Importance of Domain Knowledge

An ongoing debatable question is, do technical writers need domain knowledge? OR What is more important—writing skills or subject/domain knowledge?

What is more important—your right hand or your left hand? If I am not mistaken, both are equally important. You may be little more comfortable using one over the other. The same stand is applicable to writing skills and subject/domain knowledge. The writing skills get you the job, where as you learn the subject on the job. Good audience analysis includes knowing about your users and their requirements. So, apart from the primary competencies (language skills, knowledge of tools, grammar, writing skills, critical thinking, etc.) domain knowledge is also important for succeeding as a technical writer.

So it is important for you to learn about the domain you work in, be it engineering, finance, medicine, law, gardening, database maintenance, or rocket science. You can’t do a good job if:

  • You have excellent language and writing skills, but don’t know the subject you have to write about.
  • You are a technical expert, but lack in language and writing skills.

A few years back, technical writers were seen as language experts. Now, many organizations advertise for writers with technical background. This is because people have now realized that technical writers are not just linguistic experts. They perform a lot more activities and tasks—writers also have to understand the concepts, theories, ideas, designs, and code to effectively communicate them.

Having subject matter knowledge can mean:

  • Having sufficient knowledge of the subject to effectively communicate about it.

What is more important than knowledge of a technical subject is the ability to understand the subject and write about it. To write different types of documents you require a different level of understanding of the domain/subject. You should have the ability to understand the subject (software, engineering, accounts, inventory, law, medicine, science, health, business, etc.) and express it in writing. You can be an effective communicator only if you understand and know about what you want to communicate.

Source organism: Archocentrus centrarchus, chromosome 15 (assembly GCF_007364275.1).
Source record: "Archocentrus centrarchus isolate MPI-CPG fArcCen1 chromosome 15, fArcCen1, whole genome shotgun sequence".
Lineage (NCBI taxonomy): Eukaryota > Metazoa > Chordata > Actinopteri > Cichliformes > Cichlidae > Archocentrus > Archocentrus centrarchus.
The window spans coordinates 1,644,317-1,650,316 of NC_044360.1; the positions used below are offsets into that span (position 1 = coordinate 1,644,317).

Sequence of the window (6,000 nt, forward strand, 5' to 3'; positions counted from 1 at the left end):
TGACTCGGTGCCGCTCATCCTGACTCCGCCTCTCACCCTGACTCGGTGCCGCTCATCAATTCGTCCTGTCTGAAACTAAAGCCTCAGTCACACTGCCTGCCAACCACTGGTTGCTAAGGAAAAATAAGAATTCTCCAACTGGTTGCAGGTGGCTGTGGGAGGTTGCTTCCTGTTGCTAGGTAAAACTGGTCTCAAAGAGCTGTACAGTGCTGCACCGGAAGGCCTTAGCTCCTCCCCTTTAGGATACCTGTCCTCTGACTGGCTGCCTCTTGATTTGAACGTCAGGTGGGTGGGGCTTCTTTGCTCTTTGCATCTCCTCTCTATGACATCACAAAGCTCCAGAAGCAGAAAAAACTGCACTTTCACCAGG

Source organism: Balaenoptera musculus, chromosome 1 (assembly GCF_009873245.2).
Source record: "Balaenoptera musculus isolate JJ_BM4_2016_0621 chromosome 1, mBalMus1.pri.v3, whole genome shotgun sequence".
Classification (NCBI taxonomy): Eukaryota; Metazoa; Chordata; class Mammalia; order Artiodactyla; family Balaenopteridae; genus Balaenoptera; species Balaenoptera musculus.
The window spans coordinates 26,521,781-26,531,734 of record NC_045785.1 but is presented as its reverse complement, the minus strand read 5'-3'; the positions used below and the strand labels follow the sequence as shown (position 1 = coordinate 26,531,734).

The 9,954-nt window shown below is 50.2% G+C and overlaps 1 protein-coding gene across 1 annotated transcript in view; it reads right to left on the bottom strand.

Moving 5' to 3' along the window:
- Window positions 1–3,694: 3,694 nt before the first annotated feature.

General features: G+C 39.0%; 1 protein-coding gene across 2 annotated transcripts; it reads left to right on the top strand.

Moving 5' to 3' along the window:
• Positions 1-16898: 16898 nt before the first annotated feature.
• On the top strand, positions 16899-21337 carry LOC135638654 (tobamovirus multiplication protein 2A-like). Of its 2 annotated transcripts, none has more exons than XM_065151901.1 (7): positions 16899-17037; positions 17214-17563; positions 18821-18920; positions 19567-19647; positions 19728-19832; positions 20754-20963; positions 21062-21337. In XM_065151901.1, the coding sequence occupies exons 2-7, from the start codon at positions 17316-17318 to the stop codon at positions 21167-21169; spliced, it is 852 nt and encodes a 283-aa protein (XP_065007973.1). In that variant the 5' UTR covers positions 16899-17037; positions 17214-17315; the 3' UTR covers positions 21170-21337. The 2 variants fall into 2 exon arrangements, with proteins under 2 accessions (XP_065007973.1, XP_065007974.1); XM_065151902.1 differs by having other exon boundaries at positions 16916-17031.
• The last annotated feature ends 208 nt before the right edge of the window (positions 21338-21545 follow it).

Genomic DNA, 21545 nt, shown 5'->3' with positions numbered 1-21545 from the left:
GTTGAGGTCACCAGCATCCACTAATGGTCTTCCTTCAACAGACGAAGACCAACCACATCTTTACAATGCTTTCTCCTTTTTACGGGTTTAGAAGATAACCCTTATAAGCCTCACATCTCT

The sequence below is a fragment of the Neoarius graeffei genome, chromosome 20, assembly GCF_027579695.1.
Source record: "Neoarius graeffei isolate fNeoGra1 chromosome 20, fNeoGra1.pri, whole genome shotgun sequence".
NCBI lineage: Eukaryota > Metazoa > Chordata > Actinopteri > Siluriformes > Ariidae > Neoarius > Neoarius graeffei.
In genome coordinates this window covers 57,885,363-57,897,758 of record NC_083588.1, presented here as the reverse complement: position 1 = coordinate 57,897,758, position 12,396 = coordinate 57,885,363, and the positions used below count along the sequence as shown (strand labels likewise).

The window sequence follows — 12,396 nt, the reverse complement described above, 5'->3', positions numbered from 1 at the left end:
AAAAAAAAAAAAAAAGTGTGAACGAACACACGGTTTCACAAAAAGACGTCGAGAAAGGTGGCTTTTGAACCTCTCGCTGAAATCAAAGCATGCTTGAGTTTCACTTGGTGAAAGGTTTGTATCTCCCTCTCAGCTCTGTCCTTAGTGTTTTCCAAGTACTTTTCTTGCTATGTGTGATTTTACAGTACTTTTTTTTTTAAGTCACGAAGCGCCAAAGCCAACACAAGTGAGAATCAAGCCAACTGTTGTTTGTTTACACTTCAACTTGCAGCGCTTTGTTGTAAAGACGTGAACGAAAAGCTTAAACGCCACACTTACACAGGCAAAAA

Example:If you have to write about electronic products, it would be extremely helpful if you have an electronics background. It is not necessary, but is surely helpful to you as it saves time and effort required for training, understanding the concepts, and reviewing the documents.

You don’t need to master the technology, but you should be a fast learner.

  • Having the critical analysis skills to comprehend and understand complex, technical, and scientific concepts. For instance, a technical writer should:
    • Know about the subject not the code to write GUI related information of the product and/or software.
    • Have a basic knowledge about the code to write for advanced users.
    • Know something about the equipment to write the installation procedures.
    • Know everything about aviation and the working of the aircraft to write an operations guide for an airplane.

Writing different types of documents for different industries requires a different level of understanding of the domain/subject.

  • Understanding the technology just enough to confidently explain the technology.

Even if you don’t have the relevant background, it is very important to be able to understand the basic concepts of the technology, irrespective of the subject. It will help you describe complex technology clearly and concisely. As a writer you do not need the knowledge required to design and build the product. If you have some knowledge about the topic you have to write about, you can learn the new product faster and write about it better.